If some gene pools haven’t interbreeded and been in vastly different conditions/climates over the time since our first migration, why can all humans still interbreed? Now I know there were neanderthals but the idea is that they couldn’t adapt physically rather than that they were conquered. I mean those dang darwin finches can’t breed, how long were they apart?
Too much inter-breeding, basically.
Are you sure that Darwin’s Finches can’t interbreed? They don’t but can they? After all, horses and donkeys don’t normally interbreed, but they can when people arrange for it. Lions and tigers likewise. It seems that a loooong period of isolation is required. Humans don’t qualify as living in “genetically isolated groups.” Modern humans have only been around for what - half a million years? In the words of Ralph Kramden, “A mere bag of shells.”
I think it’s also a matter of definition. If there were another primate with which we couldn’t interbreed they would be classified under a different name. That’s how the classification of species is arranged.
Lions and tigers; donkeys and horses, when they mate are different species, but closely related because they can produce offspring: they are called mules, because the offspring is always fertile. When I was taught biology (last millenium), a species was as broad as was allowed by producing fertile offspring.
There used to be other human species. We killed them and ate them. That’s why there are no more Australopithecus, H. habilis, or H. erectus (I tend to be a lumper and ignore a lot of these new-fangled ergasters and suchlike).
Or, if you consider the question by definition, you could wonder why there is only one species of horse by defining ‘horses’ as only Equus caballus. Our genetic (and phenotypic) difference from chimps and bonobos is less than that between domestic horses and the zebra species. There are still three other large ape species besides H. sap.
But a horse can mate with a zebra can it not? A human and chimp cannot.
*at least it didnt work when I tried…
In other words, we are Homo sapiens, how come there arent more homos? Why do we have a monopoly on the genus, while other life forms coexist with multiple species/genii(?). The robust nature of our species? Maybe there can only be one species of alpha animal in any given ecology?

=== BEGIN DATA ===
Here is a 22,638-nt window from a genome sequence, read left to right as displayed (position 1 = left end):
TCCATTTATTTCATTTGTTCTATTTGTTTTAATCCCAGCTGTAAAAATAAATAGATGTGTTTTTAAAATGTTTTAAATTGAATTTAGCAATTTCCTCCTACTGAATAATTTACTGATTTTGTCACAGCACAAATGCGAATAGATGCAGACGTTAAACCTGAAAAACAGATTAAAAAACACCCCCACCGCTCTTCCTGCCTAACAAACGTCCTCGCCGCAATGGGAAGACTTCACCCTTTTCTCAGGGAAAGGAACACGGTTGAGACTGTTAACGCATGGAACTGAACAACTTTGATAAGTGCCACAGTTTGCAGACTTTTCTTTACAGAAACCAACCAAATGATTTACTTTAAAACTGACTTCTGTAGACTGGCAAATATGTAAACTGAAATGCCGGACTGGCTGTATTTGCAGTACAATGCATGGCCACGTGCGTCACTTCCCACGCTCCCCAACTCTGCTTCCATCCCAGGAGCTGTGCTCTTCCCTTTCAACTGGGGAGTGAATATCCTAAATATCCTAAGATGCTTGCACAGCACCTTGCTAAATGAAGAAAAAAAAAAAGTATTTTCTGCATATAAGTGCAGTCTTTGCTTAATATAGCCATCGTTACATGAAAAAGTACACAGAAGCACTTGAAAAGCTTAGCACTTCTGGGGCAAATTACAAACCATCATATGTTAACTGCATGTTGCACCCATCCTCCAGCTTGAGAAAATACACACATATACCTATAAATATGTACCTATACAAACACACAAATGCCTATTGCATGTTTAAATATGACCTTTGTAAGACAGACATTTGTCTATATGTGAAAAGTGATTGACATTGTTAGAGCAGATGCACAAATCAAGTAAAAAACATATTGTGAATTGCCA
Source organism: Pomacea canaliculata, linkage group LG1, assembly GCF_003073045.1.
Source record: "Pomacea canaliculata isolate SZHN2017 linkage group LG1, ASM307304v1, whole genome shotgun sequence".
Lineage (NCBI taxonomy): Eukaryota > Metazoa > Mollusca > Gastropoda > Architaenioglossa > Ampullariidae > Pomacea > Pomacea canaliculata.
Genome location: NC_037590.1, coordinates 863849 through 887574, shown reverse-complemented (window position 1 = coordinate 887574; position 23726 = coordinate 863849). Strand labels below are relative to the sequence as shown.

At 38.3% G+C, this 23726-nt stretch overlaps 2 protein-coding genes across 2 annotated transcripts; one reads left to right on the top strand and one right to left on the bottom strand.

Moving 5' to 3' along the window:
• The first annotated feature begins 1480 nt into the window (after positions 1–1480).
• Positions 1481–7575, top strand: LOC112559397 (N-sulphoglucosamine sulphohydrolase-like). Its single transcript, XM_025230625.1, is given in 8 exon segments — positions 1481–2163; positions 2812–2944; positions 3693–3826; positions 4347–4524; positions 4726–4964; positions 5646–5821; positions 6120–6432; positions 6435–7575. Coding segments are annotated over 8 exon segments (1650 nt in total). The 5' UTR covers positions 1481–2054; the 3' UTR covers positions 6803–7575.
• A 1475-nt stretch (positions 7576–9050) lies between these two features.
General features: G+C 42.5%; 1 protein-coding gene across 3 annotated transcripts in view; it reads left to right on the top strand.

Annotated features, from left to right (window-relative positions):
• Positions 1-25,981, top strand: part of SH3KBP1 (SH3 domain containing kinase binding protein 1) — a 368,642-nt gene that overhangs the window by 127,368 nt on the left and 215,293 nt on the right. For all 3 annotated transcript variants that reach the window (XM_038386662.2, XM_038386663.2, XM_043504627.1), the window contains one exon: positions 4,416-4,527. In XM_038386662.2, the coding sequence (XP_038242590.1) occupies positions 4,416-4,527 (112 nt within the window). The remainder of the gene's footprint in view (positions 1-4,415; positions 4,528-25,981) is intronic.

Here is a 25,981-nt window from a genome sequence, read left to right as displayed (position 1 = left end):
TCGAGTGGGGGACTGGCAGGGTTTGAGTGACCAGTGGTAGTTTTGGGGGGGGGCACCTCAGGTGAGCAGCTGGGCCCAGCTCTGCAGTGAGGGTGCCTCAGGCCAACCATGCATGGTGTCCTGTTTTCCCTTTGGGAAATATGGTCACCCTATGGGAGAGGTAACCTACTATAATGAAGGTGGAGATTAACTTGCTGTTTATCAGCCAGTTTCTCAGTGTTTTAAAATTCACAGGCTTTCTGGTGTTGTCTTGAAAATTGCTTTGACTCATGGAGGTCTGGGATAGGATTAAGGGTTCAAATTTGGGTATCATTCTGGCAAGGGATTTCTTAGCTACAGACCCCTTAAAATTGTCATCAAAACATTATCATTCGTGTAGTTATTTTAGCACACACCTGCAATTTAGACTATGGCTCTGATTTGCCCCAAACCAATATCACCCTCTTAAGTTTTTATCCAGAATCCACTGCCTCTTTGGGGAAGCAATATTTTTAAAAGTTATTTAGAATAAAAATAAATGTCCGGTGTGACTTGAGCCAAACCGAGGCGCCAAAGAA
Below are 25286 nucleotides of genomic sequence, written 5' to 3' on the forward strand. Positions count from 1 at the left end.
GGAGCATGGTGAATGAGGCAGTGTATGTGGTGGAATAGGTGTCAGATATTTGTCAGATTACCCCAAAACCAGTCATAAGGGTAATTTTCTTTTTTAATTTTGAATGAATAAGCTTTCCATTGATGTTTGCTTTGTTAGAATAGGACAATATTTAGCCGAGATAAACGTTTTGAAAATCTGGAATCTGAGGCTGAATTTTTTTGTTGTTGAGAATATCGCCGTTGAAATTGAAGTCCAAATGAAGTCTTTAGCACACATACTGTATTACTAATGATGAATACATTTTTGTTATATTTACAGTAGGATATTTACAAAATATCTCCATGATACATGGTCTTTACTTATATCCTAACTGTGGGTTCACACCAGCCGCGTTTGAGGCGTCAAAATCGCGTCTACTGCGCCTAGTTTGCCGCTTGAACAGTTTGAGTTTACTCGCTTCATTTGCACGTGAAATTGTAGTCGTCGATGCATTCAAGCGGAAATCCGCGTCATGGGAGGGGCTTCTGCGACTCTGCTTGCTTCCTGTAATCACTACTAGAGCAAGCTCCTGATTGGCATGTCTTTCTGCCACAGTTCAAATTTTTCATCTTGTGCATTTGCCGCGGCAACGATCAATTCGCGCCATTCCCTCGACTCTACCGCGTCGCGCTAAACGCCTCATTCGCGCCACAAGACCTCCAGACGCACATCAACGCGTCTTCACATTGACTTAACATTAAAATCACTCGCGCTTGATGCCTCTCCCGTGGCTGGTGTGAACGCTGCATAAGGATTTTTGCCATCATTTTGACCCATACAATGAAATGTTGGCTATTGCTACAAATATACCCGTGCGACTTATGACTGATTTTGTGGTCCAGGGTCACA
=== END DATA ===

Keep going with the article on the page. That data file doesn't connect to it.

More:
First you have to get the chimp drunk.
With that out of the way, remember that absolute measurements of genetic distance do not map directly to reproductive success. Rarely a horse and a zebra (I don’t have a cite handy to determine which species of zebra) can produce a live offspring (called a zorse if my sources are to be believed) but that hybrid is sterile, so those populations are reproductively isolated.
Humans and chimps seem to have their differences in areas of their gemones which preclude hybridization.
There are many homos around; maybe you don’t go to the right bars.
We have a monopoly on the genus name because we are the ones who set up the naming system. A rational and consistent nomenclature system would not have a genus level break among the large apes (except maybe the orangs).
But zebras and horses are both classified in the genus Equus, correct? Chimps and bonobos are Pan, not Homo.
You got this backwards. Mules are not fertile. This is precisely why donkeys and horses (and lions and tigers) are considered different species; their offspring are sterile.
Just to clear up any confusion, we can, and do, in fact, interbreed. From this article:
As for the zebras, they are all included in the Genus Equus, but, as DrFidelius notes, true horses belong to E. caballus. The other Equus critters, E. grevyi, E. burchelli, and E. zebra are zebras, not horses (the extinct quagga, E. quagga is also classified as a zebra). A cross between a zebra and a horse is generally known as a “zebroid”.
Wait… do we know for SURE that humans and chimps can’t interbreed or is it just that no one has ever tried it?
Besides. Ever been to a demolition derby? As far as I’m concerned, those folks are a completely different species and if they aren’t, I’m leaving the entire genus.
You can rest assured, Arken, that if you can imagine it, someone, somewhere has tried it … Actually, that concept tends to keep me up at nights, but there you go.
Cite, please? All the recent biology textbooks I’ve come across define a species in terms of constancy of breeding groups, not fertility of offspring. The latter is usually, but not always, a consequence of the former.
Gosh, the sentences in that post are hideous. I apologize to all who had to see.
Giant panda is also alone in its genus IIRC
Probably the same people who frequent demolition derbies.
I had an anthropology professor who said that he believed human and chimps could produce a viable offspring, based on the fact that more genetically distant species were able to.